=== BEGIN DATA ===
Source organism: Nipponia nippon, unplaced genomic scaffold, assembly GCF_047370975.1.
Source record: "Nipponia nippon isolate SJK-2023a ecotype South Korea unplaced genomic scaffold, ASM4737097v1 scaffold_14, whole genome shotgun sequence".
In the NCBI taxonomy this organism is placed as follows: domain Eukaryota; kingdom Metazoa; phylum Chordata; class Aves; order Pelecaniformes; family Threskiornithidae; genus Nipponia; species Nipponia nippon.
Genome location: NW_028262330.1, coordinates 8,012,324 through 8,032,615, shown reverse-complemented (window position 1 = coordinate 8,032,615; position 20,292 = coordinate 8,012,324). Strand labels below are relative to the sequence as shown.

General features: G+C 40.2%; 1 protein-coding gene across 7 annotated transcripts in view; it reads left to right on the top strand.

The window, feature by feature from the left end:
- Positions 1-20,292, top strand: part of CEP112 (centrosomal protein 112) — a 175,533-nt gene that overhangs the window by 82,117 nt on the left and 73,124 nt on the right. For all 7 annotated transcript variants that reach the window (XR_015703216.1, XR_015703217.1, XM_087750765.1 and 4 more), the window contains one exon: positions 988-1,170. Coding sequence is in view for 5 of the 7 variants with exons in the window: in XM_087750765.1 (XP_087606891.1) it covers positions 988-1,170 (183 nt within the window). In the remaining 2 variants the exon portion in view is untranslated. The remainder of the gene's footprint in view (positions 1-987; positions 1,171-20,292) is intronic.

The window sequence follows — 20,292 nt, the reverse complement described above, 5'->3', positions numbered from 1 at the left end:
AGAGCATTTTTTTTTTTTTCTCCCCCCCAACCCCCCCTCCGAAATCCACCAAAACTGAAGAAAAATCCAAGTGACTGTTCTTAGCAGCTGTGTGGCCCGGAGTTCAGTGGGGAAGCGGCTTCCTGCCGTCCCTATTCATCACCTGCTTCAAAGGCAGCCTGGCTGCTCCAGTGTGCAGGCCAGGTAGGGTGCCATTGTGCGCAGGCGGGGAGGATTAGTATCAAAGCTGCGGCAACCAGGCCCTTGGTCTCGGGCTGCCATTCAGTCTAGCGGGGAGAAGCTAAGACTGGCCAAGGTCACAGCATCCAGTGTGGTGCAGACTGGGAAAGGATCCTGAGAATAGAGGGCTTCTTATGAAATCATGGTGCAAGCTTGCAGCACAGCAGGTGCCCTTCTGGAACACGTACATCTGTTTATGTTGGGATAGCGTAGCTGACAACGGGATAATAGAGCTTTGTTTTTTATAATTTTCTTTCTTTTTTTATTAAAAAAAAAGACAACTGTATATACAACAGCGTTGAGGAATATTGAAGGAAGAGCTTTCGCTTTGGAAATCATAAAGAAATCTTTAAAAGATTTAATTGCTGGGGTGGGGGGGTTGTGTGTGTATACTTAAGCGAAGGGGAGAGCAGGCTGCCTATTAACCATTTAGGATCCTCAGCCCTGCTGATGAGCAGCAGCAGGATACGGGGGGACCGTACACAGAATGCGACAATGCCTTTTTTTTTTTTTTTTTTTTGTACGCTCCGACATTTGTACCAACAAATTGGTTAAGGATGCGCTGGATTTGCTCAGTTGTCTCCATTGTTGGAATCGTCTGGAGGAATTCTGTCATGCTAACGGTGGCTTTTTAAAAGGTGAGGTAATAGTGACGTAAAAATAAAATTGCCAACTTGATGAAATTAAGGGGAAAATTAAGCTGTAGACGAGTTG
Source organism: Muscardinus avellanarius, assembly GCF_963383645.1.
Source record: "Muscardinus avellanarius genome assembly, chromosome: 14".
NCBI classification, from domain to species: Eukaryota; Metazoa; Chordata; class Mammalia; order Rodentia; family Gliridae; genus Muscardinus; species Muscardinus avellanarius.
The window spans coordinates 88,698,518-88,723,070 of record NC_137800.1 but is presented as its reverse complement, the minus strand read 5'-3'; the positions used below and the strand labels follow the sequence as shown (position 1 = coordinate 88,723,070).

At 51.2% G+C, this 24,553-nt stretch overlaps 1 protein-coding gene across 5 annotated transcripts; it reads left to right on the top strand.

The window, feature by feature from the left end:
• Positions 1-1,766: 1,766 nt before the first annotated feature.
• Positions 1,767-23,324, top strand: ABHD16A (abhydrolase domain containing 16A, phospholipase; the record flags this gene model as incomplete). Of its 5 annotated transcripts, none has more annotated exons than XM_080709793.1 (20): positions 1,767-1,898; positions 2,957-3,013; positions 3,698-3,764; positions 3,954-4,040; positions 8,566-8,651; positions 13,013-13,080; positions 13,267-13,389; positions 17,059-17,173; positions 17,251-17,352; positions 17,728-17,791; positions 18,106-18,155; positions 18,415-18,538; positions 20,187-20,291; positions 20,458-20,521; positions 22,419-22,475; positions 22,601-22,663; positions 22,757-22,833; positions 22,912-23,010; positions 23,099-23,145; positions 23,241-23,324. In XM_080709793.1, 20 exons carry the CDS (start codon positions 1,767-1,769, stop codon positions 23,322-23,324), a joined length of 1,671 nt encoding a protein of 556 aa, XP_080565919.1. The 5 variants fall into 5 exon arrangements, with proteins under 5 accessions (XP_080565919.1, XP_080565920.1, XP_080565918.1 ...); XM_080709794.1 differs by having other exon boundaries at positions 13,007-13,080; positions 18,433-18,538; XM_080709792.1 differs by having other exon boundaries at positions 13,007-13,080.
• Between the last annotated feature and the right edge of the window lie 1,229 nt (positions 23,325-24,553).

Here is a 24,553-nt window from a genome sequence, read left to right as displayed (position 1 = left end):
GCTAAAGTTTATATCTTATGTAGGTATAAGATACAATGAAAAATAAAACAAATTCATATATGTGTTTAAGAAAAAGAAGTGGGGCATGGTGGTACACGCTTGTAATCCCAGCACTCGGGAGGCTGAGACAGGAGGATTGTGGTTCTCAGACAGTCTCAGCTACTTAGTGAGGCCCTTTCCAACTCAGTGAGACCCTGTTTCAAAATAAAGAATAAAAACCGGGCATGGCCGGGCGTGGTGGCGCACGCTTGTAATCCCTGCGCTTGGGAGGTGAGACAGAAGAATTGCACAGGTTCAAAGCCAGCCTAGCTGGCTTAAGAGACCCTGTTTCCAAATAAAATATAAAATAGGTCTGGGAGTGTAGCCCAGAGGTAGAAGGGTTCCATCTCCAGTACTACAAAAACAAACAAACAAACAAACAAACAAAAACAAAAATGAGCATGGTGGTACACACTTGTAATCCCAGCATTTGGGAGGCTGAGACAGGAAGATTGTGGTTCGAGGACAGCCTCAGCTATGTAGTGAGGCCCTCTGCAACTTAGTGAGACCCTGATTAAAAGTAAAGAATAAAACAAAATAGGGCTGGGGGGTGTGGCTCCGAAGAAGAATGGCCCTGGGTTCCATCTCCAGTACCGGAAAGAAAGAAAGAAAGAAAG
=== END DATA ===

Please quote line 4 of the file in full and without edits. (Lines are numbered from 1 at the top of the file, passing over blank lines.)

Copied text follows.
Genome location: NW_028262330.1, coordinates 8,012,324 through 8,032,615, shown reverse-complemented (window position 1 = coordinate 8,032,615; position 20,292 = coordinate 8,012,324). Strand labels below are relative to the sequence as shown.